Another Study Shows Connection Between Dental/Periodontal Disease and Coronary Heart Disease

Another Study Shows Connection Between Dental/Periodontal Disease and Coronary Heart Disease

This brief, interesting article reports on another study showing a strong connection between dental and periodontal disease and cardiovascular disease. When initial studies came out, some 20 years ago, linking these two seemingly very different diseases, there was a great deal of doubt. Medical science has now accepted the fact that inflammatory response caused by chronic dental disease affects other organ systems in the body. Cardiovascular disease is the most-studied of these cause/effect diseases. Research, however, has also linked dental disease to a wide variety of other diseases as well.

Connection Between Dental/Periodontal Disease and Coronary Heart Disease

New Study Reveals That Even Sugar-Free Drinks Can Cause Tooth Decay

New Study Reveals That Even Sugar-Free Drinks Can Cause Tooth Decay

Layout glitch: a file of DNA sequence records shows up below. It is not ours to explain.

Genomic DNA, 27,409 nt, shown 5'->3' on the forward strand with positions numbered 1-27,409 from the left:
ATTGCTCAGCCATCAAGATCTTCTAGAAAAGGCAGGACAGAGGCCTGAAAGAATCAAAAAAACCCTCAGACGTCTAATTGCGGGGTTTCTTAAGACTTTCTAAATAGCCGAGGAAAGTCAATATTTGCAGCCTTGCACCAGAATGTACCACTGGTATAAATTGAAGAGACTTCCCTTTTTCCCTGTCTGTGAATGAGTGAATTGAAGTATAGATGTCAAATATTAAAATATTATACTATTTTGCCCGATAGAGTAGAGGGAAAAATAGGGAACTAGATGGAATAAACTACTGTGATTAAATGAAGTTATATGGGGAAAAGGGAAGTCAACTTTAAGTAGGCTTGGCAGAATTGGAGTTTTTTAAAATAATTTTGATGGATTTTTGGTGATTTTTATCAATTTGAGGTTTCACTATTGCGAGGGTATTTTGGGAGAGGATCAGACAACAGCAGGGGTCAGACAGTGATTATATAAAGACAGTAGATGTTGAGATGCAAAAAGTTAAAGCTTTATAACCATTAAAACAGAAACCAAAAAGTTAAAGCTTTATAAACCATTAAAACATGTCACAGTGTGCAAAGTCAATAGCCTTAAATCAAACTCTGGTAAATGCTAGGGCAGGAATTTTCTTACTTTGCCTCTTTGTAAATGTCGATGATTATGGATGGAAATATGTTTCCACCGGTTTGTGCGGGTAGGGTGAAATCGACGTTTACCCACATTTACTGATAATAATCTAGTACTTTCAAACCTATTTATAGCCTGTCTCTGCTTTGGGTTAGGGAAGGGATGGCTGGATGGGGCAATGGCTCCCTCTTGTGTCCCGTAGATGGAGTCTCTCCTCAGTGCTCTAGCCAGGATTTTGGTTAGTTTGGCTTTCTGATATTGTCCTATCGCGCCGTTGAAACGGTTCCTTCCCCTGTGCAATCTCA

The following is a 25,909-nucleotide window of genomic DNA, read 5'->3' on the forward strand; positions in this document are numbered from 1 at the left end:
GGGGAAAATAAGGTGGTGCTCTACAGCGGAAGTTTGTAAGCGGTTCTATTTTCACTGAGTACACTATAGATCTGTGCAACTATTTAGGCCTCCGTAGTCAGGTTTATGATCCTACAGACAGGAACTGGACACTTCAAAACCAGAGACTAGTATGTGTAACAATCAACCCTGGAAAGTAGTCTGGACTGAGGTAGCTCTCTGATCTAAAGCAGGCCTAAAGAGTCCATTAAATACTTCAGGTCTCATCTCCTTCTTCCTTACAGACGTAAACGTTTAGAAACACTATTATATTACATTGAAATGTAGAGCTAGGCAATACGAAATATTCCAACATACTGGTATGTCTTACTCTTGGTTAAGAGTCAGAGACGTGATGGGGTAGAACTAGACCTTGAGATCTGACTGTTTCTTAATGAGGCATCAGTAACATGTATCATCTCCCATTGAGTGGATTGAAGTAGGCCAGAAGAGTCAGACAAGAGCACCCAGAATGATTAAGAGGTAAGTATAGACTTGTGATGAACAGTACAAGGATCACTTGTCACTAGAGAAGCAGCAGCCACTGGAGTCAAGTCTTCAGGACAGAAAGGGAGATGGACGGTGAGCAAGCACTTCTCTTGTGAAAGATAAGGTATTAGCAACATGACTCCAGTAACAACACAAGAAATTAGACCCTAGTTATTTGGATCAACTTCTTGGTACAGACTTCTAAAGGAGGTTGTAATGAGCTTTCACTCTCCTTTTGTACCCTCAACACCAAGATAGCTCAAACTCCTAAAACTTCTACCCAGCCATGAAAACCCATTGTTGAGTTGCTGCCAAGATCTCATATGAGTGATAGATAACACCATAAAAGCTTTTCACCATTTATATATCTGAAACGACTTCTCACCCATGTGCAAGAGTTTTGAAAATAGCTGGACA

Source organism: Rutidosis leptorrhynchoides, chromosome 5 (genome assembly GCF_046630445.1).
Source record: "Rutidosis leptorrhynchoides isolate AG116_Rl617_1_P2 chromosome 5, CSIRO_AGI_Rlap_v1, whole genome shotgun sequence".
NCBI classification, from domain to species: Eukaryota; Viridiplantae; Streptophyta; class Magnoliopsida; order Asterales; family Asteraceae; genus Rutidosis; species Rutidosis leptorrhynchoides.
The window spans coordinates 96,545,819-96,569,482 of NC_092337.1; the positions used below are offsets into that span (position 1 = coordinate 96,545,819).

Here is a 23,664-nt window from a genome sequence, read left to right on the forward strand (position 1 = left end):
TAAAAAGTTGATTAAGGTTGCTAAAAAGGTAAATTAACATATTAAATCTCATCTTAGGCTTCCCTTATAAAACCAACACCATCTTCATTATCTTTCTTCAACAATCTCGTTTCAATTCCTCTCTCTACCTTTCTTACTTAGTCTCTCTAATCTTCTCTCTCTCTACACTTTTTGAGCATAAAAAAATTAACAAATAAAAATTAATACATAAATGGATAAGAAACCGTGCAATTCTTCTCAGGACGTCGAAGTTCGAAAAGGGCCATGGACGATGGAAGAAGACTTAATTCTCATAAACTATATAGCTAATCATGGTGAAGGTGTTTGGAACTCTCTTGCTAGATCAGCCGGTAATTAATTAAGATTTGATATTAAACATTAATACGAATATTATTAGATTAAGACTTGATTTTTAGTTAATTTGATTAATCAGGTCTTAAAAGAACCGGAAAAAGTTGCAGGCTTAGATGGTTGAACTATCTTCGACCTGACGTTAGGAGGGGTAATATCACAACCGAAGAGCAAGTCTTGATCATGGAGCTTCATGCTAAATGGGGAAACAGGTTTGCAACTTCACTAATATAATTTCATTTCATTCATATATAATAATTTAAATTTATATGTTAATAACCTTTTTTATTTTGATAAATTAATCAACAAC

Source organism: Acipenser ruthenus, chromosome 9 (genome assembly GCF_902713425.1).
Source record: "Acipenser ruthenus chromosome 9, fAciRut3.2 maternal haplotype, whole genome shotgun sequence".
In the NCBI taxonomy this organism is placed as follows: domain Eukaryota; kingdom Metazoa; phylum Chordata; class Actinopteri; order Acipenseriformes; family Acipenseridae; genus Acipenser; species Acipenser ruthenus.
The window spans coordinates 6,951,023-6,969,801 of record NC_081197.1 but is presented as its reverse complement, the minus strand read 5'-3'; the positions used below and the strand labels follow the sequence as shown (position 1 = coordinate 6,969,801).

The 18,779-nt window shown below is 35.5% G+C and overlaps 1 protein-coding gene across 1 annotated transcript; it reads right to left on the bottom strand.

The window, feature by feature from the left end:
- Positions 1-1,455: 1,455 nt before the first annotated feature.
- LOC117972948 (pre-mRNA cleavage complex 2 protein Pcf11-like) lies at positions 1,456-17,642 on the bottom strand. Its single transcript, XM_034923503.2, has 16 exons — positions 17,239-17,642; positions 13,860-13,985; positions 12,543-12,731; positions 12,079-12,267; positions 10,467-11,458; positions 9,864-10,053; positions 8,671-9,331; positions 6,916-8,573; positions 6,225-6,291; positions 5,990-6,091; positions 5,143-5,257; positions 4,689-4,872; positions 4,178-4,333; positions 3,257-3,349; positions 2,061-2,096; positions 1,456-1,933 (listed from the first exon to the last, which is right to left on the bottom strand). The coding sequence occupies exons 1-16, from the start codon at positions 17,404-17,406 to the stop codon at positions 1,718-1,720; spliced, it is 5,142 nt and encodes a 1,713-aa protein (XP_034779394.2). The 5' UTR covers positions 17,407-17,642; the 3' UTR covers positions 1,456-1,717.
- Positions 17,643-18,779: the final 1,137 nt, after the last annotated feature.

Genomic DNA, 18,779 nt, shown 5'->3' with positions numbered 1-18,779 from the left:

This is a link to an interesting story about how even sugar-free beverages can promote tooth decay.  The key take-away from this is to be aware of how acidic your food and drink can be, and how acidic (low-pH) drinks can promote enamel loss, leading over time to decay.  These drinks include, among other things, dark colas (which often have phosphoric acid added), and most drinks that are citrus flavored — orange, lemon-lime, etc.  Even otherwise “healthy” drinks, such as orange juice, can be a culprit.  This doesn’t mean that you can never drink these beverages, it just means to be careful how often you do.  Rinsing afterward with water is helpful.

As always, it pays to read the label!

Sugar-Free Drinks Can Cause Tooth Decay

cross section of a tooth showing how tooth decay can set in
Sugar-free drinks can damage a healthy tooth.